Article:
6.3. Simulation results

As already mentioned in the previous section, the overall level of metals in the ICM in the simulations with wind model C agree very well with observations (see Fig. 16). There is a distinct difference between our results and a number of measurements of central metallicities, however. Usually, observers find a peak in central metallicity, especially in cool-core clusters (see, e.g., David et al. 2001; Sanders et al. 2004; Sanders & Fabian 2007). But there are also observations that show the opposite trend (Sanderson et al. 2009) at the very center of cool-core clusters, which provide a striking indication of a bimodality between CC and non-CC clusters. These observations were fitted with a single-temperature model for their spectra, which is considered less well suited than multitemperature profiles for cool-core clusters, see Buote (2000).

thumbnail Fig. 15

Comparison of wind observations with models. Data on star formation rates and galactic winds taken from Rupke & Veilleux (2013), Strickland & Heckman (2009), Trotter et al. (1998), mass estimates taken from Dasyra et al. (2006) and S0.5 fits for baryonic mass determination taken from Catinella et al. (2012).

Open with DEXTER

thumbnail Fig. 16

Radial profiles of the total metal mass-fractions. The dotted cases are classified as untypical because of their kinetic states.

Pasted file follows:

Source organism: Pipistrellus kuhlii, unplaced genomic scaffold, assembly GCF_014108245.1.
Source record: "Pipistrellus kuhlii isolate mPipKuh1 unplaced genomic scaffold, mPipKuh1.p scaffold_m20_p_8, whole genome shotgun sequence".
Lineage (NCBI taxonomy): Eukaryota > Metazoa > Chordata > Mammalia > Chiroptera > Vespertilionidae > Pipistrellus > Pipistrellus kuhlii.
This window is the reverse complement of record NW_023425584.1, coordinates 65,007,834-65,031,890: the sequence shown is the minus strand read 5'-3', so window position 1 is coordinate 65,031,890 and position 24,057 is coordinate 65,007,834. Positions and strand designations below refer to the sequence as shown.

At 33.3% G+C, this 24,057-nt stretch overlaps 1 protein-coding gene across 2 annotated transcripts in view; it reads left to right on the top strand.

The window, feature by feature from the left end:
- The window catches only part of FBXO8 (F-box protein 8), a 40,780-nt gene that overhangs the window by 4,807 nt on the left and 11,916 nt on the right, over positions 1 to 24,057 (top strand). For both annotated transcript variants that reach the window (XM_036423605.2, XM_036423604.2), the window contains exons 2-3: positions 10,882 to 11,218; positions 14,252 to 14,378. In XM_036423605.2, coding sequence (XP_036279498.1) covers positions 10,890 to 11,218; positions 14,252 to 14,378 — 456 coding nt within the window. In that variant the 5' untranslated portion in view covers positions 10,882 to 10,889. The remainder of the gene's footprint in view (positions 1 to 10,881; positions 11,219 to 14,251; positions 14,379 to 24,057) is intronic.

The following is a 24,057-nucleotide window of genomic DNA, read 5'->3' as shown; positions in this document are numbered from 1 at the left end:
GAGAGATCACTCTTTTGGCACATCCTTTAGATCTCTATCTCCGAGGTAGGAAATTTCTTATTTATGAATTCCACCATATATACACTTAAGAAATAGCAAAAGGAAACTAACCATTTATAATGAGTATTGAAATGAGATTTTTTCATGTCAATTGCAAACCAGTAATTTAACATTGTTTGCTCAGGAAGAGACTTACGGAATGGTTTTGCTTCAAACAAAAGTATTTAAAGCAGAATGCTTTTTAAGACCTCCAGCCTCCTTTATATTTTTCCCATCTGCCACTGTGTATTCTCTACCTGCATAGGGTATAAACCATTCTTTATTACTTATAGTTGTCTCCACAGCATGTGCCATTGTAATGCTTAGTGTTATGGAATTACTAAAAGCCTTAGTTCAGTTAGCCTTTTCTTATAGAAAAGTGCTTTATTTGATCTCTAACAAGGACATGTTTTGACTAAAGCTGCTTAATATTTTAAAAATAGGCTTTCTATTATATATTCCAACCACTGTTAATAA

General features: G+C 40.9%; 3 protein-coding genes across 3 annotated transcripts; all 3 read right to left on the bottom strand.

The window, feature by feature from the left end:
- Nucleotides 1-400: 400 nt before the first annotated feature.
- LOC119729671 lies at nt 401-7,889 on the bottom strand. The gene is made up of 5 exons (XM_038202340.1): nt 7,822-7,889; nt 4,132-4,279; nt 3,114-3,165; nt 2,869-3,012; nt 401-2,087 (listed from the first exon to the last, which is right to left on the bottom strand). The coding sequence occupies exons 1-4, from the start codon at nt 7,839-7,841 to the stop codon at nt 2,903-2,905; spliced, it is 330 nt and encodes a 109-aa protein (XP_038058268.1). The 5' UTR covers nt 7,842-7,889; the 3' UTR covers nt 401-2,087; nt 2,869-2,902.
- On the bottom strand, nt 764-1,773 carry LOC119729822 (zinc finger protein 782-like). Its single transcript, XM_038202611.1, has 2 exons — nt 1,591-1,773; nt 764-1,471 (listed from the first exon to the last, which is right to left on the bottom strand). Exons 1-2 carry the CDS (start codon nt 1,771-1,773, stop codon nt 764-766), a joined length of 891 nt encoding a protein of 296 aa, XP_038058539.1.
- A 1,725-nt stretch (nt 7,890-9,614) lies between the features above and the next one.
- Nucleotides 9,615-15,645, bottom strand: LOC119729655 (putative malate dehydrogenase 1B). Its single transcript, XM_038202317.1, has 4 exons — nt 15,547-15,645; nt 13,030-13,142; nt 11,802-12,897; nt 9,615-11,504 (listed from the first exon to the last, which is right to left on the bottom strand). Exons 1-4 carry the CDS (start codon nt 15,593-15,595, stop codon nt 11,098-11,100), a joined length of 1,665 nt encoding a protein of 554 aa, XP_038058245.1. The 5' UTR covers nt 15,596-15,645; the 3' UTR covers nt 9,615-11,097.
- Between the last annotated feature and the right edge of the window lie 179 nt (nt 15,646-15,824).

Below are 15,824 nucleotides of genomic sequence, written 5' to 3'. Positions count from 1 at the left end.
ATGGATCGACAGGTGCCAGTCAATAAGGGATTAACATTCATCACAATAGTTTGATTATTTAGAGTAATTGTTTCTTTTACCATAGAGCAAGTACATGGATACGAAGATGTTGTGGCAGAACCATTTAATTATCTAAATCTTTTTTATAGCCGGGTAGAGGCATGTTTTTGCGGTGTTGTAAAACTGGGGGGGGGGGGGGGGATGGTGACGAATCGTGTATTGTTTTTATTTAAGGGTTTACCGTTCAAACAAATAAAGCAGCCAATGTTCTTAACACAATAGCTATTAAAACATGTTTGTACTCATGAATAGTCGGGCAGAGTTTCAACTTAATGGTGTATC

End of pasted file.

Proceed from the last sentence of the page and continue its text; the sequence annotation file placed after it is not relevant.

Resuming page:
Open with DEXTER

Our results showed an interestingly narrow distribution of core metallicities (0.2−0.4 Z) when only virialized and semivirialized systems were considered. This result was also found observationally by de Grandi & Molendi (2009). Our analysis showed striking evidence that the lack of mixing within and in the vicinity of the cool core causes the metal mass-fraction to freeze at the mean level of the time when the cool cores form (compare Figs. 7, 8, 10, and 11). While the region depleted of wind metals can be larger than the extent of the cool core itself, the depleted volume from ram-pressure-stripped metals is smaller in size and similar to or smaller than the cool core. This is probably best seen for cluster C11 by comparing Figs. A.5k and A.4k.